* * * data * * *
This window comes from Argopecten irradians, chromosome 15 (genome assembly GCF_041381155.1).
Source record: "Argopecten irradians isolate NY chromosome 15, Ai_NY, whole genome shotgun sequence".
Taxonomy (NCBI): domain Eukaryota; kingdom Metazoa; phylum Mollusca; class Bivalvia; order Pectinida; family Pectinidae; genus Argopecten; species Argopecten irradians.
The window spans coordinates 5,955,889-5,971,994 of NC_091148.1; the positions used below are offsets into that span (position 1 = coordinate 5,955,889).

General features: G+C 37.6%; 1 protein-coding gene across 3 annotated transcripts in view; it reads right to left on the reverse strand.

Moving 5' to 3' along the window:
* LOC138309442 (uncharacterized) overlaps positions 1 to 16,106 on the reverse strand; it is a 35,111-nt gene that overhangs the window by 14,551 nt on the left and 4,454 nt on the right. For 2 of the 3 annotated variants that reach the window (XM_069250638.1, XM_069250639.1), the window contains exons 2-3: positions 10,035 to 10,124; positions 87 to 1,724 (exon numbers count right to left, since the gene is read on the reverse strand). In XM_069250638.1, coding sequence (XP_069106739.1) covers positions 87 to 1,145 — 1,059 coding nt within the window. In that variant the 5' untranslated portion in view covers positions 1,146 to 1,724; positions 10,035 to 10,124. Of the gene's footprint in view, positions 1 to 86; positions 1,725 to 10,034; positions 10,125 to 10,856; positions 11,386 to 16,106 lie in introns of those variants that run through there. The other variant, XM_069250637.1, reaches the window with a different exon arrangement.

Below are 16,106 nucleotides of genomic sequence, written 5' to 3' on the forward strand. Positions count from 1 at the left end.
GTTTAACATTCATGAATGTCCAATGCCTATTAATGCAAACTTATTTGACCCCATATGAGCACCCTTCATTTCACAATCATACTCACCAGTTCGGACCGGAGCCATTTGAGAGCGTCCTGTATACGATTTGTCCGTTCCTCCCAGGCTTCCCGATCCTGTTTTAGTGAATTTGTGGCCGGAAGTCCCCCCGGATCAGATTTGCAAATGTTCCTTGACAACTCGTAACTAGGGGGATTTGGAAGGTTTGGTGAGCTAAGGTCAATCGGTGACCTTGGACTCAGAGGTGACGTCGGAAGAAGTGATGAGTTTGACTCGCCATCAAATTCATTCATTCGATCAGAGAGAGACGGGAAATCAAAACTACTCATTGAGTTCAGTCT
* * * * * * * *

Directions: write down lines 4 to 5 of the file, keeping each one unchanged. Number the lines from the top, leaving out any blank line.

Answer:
The window spans coordinates 5,955,889-5,971,994 of NC_091148.1; the positions used below are offsets into that span (position 1 = coordinate 5,955,889).

General features: G+C 37.6%; 1 protein-coding gene across 3 annotated transcripts in view; it reads right to left on the reverse strand.